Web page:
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The Singularity is Nearer: EU Commits 1 Billion To Fund The Human Brain Project

human-brain-projectDr. Henry Markram’s Human Brain Project recently got 1 billion worth of funding from the European Union. The money will be spread in 100 million dollar payments over the next 10 years and is aimed at scaling up Markram’s past research in simulating parts of a rat brain to the first and most comprehensive attempt to reverse-engineer and simulate the complete human brain.

The Human Brain Project is a landmark endeavor in modern neuroscience:

“It’s like building a giant telescope to peer into deep space, only that we’ll be able to look deep into the brain and ask questions that are impossible experimentally and theoretically. It’s an infrastructure to be able to build and simulate the human brain, objectively classify brain diseases and build radically new computing devices.” Dr. Henry Markram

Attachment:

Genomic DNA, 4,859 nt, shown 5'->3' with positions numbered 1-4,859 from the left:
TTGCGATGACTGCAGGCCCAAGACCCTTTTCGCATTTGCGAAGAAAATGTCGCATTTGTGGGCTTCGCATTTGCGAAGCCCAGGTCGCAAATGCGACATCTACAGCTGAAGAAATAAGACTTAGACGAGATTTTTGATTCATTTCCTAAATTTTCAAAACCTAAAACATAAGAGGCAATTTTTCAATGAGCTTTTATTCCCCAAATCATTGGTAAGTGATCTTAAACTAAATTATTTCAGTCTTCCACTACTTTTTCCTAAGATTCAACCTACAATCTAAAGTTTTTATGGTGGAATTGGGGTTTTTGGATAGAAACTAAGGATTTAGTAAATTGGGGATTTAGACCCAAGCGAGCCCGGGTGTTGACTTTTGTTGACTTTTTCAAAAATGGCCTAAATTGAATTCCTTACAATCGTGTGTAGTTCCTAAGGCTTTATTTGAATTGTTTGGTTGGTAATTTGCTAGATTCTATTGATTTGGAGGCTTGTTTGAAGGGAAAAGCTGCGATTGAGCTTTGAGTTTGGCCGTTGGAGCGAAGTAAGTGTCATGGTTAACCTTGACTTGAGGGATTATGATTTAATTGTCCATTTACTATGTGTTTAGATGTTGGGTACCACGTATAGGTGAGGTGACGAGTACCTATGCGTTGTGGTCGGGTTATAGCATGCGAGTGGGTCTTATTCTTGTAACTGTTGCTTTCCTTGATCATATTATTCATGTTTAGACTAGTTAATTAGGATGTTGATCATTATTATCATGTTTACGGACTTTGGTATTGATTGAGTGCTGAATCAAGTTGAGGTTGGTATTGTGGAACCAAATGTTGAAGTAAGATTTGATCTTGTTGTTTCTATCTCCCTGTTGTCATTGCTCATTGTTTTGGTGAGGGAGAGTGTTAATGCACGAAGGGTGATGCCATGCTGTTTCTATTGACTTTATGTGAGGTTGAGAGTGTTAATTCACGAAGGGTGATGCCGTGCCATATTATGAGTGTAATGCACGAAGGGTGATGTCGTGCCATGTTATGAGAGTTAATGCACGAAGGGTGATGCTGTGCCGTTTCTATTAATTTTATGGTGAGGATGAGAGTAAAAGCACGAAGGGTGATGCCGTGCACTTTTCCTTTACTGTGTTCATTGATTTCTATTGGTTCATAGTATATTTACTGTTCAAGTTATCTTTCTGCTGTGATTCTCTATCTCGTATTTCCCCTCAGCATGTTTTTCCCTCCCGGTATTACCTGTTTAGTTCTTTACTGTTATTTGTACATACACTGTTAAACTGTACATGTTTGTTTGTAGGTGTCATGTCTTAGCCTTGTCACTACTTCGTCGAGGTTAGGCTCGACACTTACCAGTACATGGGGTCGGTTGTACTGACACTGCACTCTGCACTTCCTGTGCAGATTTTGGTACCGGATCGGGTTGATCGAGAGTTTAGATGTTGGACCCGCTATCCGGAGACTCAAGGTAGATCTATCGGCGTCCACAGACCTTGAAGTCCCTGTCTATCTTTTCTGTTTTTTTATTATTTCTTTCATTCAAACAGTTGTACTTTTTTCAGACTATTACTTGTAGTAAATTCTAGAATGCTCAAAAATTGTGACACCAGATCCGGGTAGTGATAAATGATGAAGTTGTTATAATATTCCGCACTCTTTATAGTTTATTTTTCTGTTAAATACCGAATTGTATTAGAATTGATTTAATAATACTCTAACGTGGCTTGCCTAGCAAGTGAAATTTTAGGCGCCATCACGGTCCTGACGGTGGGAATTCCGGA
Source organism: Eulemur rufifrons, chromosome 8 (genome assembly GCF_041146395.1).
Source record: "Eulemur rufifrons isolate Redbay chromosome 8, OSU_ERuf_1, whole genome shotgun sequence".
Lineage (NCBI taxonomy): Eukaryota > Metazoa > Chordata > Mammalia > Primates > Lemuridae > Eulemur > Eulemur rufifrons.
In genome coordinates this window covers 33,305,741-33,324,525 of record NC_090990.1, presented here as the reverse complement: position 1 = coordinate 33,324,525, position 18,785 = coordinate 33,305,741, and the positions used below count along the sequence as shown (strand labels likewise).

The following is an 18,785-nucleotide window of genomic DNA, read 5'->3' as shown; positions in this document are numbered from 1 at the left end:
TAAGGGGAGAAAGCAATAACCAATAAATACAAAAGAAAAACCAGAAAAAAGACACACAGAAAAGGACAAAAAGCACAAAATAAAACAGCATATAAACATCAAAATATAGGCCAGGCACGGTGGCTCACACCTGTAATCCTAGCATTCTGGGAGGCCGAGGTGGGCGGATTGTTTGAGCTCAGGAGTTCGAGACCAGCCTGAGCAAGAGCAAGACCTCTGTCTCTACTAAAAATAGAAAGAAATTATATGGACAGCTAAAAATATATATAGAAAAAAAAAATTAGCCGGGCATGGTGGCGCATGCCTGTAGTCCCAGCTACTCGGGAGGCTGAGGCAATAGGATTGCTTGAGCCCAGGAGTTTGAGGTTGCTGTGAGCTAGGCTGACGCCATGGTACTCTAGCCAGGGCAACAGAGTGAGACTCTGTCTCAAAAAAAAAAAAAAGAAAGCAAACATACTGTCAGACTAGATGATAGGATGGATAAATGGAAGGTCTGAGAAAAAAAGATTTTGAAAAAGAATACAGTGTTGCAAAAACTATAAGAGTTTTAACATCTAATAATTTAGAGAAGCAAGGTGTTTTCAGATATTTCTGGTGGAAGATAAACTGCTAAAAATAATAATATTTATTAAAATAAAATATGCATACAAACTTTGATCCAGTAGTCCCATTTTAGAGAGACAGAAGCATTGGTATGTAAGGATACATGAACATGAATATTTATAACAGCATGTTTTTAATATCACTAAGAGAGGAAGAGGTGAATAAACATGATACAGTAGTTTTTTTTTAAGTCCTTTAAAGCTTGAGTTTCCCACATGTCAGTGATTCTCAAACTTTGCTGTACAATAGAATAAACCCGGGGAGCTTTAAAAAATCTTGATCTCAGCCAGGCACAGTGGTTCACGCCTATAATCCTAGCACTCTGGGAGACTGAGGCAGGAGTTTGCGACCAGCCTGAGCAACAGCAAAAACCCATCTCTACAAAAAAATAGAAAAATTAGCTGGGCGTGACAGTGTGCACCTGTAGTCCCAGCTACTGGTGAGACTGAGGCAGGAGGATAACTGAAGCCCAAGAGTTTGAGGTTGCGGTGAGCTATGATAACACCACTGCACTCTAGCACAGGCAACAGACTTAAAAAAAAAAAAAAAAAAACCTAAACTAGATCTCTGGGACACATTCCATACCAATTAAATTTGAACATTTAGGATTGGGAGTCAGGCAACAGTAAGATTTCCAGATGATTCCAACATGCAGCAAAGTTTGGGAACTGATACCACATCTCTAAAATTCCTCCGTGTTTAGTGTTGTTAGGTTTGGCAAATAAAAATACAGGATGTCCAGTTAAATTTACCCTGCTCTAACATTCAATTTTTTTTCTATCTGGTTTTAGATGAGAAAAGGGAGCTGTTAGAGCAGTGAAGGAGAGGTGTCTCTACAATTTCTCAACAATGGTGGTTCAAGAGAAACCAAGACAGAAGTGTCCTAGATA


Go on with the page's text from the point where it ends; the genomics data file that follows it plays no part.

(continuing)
Doesn’t that mean that the technological singularity just got nearer?!….

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  • CM Stewart

    This boosts my optimism level! :) Hooray for the EU!

  • http://www.brucewenham.com/ Bruce Wenham

    EU, China, USA – they are all scrambling in the race to create AI. Whoever wins may rule the world?

  • Dan Vasii

    It’s great, it’s necessary, but it is like mapping the circuits and understanding the basics of a computer – without ideas about software, or worst – imagining that the BIOS software it is the same with SO, and SO the same with the rest of the programs running on that computer

  • https://www.singularityweblog.com/ Socrates

    But don’t you agree that one step at a time we can go all the distance?!…

  • Dan Vasii